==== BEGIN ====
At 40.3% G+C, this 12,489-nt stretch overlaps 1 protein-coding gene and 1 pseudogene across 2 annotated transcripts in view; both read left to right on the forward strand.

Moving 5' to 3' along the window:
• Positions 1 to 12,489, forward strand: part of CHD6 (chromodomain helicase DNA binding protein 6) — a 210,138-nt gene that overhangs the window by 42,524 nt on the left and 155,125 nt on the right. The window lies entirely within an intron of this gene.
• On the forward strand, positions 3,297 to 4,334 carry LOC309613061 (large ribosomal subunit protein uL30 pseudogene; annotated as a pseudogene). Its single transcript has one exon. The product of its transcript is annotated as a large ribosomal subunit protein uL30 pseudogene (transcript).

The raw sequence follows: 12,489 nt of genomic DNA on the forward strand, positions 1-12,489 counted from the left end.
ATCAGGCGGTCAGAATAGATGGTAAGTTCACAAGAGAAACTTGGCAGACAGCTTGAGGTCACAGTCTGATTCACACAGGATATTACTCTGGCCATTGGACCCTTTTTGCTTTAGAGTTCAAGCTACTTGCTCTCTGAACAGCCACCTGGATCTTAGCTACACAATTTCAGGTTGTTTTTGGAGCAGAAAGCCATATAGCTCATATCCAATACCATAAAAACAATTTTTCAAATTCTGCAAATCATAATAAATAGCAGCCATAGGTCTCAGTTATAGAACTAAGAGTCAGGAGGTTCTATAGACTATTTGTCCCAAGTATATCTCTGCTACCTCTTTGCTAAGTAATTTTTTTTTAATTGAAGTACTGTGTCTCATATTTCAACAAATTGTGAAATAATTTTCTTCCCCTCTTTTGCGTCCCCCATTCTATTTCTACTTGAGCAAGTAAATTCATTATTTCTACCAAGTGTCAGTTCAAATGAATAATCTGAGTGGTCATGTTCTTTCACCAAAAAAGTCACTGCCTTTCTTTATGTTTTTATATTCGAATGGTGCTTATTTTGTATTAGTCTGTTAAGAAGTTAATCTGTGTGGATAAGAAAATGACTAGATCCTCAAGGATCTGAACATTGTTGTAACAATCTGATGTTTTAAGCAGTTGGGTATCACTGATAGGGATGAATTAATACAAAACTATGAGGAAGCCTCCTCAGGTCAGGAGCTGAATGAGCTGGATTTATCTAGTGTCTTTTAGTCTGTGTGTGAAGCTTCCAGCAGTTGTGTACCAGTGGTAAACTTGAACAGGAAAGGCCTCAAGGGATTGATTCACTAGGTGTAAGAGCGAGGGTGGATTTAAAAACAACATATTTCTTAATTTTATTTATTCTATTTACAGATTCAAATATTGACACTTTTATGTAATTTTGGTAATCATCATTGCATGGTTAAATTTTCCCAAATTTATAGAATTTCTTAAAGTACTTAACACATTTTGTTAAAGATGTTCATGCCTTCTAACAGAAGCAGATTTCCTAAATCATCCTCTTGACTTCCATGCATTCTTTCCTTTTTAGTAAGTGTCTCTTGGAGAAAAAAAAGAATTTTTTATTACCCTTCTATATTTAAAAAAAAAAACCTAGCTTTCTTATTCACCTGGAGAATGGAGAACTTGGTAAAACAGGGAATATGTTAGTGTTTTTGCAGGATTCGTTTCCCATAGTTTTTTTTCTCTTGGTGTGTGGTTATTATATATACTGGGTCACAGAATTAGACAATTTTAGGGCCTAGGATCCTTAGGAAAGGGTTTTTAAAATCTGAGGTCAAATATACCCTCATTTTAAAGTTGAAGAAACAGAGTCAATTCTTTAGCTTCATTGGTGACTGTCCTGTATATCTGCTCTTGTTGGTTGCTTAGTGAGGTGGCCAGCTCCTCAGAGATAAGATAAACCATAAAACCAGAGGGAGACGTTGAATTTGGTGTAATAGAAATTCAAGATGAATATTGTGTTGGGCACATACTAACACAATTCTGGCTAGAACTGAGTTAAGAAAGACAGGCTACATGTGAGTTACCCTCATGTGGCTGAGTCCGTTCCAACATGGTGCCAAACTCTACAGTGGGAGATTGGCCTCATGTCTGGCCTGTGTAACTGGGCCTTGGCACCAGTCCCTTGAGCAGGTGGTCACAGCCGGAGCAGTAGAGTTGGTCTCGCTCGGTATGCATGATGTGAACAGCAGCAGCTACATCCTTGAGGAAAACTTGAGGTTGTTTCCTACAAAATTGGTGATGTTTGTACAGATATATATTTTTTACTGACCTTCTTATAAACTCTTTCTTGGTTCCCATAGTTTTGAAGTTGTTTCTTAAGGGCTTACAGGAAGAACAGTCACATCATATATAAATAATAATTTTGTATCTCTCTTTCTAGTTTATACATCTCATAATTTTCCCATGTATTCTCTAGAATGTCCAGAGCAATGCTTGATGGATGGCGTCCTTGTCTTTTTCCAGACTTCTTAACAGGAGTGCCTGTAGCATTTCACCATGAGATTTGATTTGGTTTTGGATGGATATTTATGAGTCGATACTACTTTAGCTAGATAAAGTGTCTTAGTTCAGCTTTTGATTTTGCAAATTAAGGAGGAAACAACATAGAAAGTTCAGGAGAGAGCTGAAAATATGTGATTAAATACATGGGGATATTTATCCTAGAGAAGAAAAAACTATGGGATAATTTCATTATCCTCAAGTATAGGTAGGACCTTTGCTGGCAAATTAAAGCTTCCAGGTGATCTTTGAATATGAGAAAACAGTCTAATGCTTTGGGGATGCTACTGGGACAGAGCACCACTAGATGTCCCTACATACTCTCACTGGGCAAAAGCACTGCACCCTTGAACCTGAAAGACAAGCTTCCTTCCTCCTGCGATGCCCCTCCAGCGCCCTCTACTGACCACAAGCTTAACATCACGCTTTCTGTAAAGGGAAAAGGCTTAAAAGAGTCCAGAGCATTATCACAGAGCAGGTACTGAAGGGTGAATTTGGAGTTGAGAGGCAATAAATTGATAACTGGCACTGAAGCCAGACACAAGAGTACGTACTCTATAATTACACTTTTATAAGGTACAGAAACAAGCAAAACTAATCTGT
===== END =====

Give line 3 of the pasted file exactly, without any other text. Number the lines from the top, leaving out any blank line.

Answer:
• Positions 1 to 12,489, forward strand: part of CHD6 (chromodomain helicase DNA binding protein 6) — a 210,138-nt gene that overhangs the window by 42,524 nt on the left and 155,125 nt on the right. The window lies entirely within an intron of this gene.